2. The track joint assembly of claim 1, including a washer positioned between the seal assemblies.

3. The track joint assembly of claim 2, including: a first thrust ring; and a second thrust ring, wherein: the washer is positioned between the first and second thrust rings; one of the seal assemblies is positioned radially outward of the first thrust ring; and the other of the seal assemblies is positioned radially outward of the second thrust ring.

4. The track joint assembly of claim 2, including a thrust ring, wherein the washer and the seal assemblies are positioned radially outward of the thrust ring.

5. The track joint assembly of claim 2, wherein the seal assemblies are both approximately the same shape.

6. The track joint assembly of claim 5, wherein the seal assemblies face in opposite directions and contact opposite sides of the washer.

7. The track joint assembly of claim 6, wherein a coefficient of friction between one of the seal assemblies and the washer is approximately the same as a coefficient of friction between the other of the seal assemblies and the washer.

8. The track joint assembly of claim 1, wherein one of the seal assemblies is positioned entirely within the first bore.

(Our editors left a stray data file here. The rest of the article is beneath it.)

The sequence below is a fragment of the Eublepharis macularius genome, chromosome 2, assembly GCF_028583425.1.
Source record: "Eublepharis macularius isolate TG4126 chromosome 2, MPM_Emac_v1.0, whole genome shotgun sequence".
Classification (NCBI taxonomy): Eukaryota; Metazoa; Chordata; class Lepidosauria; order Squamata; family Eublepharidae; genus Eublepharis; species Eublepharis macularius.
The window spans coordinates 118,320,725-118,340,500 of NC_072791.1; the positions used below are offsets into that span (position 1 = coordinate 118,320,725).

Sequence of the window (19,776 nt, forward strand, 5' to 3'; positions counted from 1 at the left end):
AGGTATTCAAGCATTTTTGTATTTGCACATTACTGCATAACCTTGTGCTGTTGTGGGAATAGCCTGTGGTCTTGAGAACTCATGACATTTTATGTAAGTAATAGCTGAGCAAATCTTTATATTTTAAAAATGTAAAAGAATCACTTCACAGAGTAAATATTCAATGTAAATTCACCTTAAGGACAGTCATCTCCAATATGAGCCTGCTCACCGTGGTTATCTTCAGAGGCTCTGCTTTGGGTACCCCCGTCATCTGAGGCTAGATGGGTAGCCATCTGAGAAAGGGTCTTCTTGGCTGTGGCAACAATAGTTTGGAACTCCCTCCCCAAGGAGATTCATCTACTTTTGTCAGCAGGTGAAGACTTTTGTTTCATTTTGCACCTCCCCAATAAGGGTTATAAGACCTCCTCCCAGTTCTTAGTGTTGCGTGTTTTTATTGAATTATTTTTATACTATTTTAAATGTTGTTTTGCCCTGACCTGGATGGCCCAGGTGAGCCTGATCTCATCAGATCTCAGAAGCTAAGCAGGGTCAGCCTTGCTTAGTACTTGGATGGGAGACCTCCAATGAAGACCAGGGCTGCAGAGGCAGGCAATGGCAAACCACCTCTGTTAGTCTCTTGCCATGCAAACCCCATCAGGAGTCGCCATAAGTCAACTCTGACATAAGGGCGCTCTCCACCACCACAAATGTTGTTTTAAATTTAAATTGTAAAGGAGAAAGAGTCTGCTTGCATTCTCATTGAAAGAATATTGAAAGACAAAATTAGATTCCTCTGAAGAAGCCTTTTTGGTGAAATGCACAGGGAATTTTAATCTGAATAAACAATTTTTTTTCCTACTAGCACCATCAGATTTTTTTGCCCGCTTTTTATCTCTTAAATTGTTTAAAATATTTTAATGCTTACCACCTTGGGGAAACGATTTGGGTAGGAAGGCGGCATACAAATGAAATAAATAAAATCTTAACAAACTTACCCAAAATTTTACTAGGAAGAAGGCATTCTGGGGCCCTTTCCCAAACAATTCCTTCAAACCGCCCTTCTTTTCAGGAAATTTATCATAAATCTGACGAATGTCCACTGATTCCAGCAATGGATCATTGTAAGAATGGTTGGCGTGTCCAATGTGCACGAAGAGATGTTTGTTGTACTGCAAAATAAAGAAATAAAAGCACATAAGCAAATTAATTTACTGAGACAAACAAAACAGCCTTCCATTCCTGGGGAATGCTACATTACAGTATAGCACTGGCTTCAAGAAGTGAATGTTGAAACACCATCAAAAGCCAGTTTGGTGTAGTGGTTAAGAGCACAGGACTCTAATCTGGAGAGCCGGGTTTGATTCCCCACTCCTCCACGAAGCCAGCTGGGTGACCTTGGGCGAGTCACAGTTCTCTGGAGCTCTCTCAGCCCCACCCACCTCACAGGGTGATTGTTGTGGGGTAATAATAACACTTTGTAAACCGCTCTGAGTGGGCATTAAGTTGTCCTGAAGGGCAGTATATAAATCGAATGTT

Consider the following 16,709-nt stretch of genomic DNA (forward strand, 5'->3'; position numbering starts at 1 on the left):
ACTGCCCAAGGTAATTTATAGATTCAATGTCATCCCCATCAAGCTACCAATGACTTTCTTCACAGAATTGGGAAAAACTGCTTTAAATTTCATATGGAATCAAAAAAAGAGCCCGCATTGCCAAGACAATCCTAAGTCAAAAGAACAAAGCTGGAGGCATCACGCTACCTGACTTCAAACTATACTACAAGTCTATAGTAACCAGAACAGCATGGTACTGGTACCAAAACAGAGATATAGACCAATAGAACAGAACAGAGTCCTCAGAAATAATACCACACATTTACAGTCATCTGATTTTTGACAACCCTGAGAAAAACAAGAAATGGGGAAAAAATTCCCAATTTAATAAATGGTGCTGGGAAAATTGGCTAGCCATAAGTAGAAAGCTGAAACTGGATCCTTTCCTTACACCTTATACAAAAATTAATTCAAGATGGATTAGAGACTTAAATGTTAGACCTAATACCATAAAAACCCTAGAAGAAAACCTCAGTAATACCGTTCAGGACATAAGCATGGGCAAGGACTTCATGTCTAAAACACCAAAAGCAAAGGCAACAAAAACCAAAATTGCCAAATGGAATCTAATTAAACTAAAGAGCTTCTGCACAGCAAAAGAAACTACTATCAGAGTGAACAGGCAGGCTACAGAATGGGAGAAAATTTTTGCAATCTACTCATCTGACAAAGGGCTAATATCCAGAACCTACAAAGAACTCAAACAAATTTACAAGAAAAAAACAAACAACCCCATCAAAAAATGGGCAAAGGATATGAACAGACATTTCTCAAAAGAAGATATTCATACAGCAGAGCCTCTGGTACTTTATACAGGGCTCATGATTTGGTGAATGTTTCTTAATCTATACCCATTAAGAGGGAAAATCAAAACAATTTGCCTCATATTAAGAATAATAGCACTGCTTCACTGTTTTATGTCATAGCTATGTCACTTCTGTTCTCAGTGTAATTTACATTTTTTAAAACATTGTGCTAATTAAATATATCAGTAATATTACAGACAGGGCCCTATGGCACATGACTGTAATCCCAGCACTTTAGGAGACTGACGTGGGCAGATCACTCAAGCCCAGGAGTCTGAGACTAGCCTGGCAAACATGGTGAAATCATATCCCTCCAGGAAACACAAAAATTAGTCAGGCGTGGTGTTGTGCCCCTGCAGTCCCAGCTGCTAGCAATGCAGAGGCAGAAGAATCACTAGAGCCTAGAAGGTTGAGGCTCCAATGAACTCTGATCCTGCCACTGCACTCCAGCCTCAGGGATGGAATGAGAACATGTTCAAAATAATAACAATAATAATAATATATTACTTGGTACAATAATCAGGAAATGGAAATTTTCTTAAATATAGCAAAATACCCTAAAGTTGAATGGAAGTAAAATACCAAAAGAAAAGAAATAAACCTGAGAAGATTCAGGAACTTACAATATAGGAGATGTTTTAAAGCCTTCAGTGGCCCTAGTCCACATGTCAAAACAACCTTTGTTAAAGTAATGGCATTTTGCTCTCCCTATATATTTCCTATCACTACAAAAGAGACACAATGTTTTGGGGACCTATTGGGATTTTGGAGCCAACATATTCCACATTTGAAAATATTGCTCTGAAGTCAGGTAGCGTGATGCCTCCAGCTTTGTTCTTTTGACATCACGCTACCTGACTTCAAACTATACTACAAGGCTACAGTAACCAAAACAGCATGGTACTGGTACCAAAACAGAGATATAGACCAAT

9. The track joint assembly of claim 8, wherein the other of the seal assemblies is positioned entirely within the second bore.

10. The track joint assembly of claim 1, wherein the seal assemblies are both approximately the same size.

11. A track joint assembly, comprising: a washer; a first seal assembly contacting a first side of the washer; and a second seal assembly contacting a second side of the washer.

12. The track joint assembly of claim 11, wherein the seal assemblies are both approximately the same shape and face in opposite directions.

13. The track joint assembly of claim 11, wherein a coefficient of friction between the first seal assembly and the washer is approximately the same as a coefficient of friction between the second seal assembly and the washer.

14. The track joint assembly of claim 11, wherein the seal assemblies are both approximately the same size.